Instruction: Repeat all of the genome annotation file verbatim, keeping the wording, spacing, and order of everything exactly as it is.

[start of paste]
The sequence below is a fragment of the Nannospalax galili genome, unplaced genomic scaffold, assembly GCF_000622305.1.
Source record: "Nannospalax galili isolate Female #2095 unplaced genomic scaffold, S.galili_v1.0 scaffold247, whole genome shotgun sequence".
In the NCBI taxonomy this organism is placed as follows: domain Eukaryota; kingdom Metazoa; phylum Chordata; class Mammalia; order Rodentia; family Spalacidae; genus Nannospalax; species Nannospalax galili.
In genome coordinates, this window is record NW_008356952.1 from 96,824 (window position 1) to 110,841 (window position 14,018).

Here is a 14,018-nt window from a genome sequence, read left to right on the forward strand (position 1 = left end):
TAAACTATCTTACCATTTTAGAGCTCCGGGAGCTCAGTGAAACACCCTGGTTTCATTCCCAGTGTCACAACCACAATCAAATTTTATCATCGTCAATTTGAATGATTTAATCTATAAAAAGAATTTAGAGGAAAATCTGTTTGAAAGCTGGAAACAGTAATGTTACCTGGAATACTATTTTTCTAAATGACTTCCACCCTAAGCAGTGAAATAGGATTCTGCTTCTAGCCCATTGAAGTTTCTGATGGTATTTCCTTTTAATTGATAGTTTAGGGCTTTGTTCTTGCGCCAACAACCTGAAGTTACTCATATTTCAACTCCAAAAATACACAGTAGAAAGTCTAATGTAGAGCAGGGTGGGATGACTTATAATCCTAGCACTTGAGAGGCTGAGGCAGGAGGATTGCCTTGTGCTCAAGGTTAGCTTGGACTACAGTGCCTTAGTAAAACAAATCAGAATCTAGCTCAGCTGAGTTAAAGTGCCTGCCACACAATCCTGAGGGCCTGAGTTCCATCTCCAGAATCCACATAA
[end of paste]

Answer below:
The sequence below is a fragment of the Nannospalax galili genome, unplaced genomic scaffold, assembly GCF_000622305.1.
Source record: "Nannospalax galili isolate Female #2095 unplaced genomic scaffold, S.galili_v1.0 scaffold247, whole genome shotgun sequence".
In the NCBI taxonomy this organism is placed as follows: domain Eukaryota; kingdom Metazoa; phylum Chordata; class Mammalia; order Rodentia; family Spalacidae; genus Nannospalax; species Nannospalax galili.
In genome coordinates, this window is record NW_008356952.1 from 96,824 (window position 1) to 110,841 (window position 14,018).

Here is a 14,018-nt window from a genome sequence, read left to right on the forward strand (position 1 = left end):
TAAACTATCTTACCATTTTAGAGCTCCGGGAGCTCAGTGAAACACCCTGGTTTCATTCCCAGTGTCACAACCACAATCAAATTTTATCATCGTCAATTTGAATGATTTAATCTATAAAAAGAATTTAGAGGAAAATCTGTTTGAAAGCTGGAAACAGTAATGTTACCTGGAATACTATTTTTCTAAATGACTTCCACCCTAAGCAGTGAAATAGGATTCTGCTTCTAGCCCATTGAAGTTTCTGATGGTATTTCCTTTTAATTGATAGTTTAGGGCTTTGTTCTTGCGCCAACAACCTGAAGTTACTCATATTTCAACTCCAAAAATACACAGTAGAAAGTCTAATGTAGAGCAGGGTGGGATGACTTATAATCCTAGCACTTGAGAGGCTGAGGCAGGAGGATTGCCTTGTGCTCAAGGTTAGCTTGGACTACAGTGCCTTAGTAAAACAAATCAGAATCTAGCTCAGCTGAGTTAAAGTGCCTGCCACACAATCCTGAGGGCCTGAGTTCCATCTCCAGAATCCACATAA